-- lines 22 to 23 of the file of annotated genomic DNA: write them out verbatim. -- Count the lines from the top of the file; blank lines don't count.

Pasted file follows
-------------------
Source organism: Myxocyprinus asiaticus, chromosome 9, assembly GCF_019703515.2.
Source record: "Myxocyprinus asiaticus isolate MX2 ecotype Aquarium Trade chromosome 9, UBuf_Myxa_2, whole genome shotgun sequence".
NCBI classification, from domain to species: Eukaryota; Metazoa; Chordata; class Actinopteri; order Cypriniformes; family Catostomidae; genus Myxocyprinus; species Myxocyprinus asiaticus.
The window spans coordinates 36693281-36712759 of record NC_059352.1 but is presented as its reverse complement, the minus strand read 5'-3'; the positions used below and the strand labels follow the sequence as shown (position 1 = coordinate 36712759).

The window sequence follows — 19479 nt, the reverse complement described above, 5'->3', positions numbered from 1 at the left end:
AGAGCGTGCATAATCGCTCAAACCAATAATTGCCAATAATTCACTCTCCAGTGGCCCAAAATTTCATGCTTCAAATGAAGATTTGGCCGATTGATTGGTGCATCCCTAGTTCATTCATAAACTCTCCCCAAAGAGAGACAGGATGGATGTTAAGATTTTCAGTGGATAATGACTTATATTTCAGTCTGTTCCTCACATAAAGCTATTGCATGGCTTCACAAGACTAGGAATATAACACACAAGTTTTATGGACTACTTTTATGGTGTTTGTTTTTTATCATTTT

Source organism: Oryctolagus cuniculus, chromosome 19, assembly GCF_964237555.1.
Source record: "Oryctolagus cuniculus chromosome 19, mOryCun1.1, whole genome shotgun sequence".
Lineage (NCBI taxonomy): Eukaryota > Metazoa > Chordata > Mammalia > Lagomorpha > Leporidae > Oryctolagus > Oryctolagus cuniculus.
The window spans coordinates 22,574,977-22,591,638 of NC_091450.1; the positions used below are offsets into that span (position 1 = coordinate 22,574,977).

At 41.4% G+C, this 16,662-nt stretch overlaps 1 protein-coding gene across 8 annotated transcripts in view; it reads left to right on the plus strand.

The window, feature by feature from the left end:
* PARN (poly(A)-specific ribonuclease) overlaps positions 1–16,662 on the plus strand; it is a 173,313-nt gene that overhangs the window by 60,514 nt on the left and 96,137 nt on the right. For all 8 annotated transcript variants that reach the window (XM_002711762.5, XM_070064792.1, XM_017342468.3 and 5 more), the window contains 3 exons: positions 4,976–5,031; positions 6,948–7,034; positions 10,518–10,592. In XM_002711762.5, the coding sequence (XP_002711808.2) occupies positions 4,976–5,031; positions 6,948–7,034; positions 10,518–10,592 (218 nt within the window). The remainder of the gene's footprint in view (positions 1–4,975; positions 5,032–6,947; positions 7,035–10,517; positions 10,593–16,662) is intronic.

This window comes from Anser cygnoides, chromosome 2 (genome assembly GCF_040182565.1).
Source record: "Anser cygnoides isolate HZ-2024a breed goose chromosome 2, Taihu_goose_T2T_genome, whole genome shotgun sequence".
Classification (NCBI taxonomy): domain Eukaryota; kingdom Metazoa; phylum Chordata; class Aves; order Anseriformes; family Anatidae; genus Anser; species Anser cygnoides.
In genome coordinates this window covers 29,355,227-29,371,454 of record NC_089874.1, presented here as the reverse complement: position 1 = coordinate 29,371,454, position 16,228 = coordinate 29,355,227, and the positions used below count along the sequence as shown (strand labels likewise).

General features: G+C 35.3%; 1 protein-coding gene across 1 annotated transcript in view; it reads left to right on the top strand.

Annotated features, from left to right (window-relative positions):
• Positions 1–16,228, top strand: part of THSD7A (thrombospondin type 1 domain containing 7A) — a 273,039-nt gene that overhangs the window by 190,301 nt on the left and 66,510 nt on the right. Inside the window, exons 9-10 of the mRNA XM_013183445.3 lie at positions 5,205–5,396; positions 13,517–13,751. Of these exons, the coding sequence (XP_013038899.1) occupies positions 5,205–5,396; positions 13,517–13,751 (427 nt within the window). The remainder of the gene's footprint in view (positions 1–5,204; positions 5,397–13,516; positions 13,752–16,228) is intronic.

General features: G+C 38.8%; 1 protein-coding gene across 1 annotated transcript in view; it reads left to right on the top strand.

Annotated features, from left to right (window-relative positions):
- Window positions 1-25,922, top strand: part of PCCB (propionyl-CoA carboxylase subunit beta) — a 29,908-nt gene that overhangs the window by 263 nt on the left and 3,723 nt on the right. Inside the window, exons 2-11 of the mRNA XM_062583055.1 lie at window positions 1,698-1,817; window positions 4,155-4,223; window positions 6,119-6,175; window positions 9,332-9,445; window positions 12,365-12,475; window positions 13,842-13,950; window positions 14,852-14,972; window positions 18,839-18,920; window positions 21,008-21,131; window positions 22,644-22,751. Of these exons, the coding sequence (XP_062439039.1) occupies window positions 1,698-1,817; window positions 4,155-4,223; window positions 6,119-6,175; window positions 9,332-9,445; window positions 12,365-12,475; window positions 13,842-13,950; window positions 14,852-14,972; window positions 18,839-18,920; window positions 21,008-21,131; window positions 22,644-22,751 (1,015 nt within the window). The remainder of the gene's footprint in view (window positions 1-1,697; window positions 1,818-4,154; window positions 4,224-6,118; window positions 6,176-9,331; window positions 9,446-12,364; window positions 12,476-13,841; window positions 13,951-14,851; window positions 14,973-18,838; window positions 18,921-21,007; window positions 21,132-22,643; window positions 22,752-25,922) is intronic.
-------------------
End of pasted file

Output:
Annotated features, from left to right (window-relative positions):
- Window positions 1-25,922, top strand: part of PCCB (propionyl-CoA carboxylase subunit beta) — a 29,908-nt gene that overhangs the window by 263 nt on the left and 3,723 nt on the right. Inside the window, exons 2-11 of the mRNA XM_062583055.1 lie at window positions 1,698-1,817; window positions 4,155-4,223; window positions 6,119-6,175; window positions 9,332-9,445; window positions 12,365-12,475; window positions 13,842-13,950; window positions 14,852-14,972; window positions 18,839-18,920; window positions 21,008-21,131; window positions 22,644-22,751. Of these exons, the coding sequence (XP_062439039.1) occupies window positions 1,698-1,817; window positions 4,155-4,223; window positions 6,119-6,175; window positions 9,332-9,445; window positions 12,365-12,475; window positions 13,842-13,950; window positions 14,852-14,972; window positions 18,839-18,920; window positions 21,008-21,131; window positions 22,644-22,751 (1,015 nt within the window). The remainder of the gene's footprint in view (window positions 1-1,697; window positions 1,818-4,154; window positions 4,224-6,118; window positions 6,176-9,331; window positions 9,446-12,364; window positions 12,476-13,841; window positions 13,951-14,851; window positions 14,973-18,838; window positions 18,921-21,007; window positions 21,132-22,643; window positions 22,752-25,922) is intronic.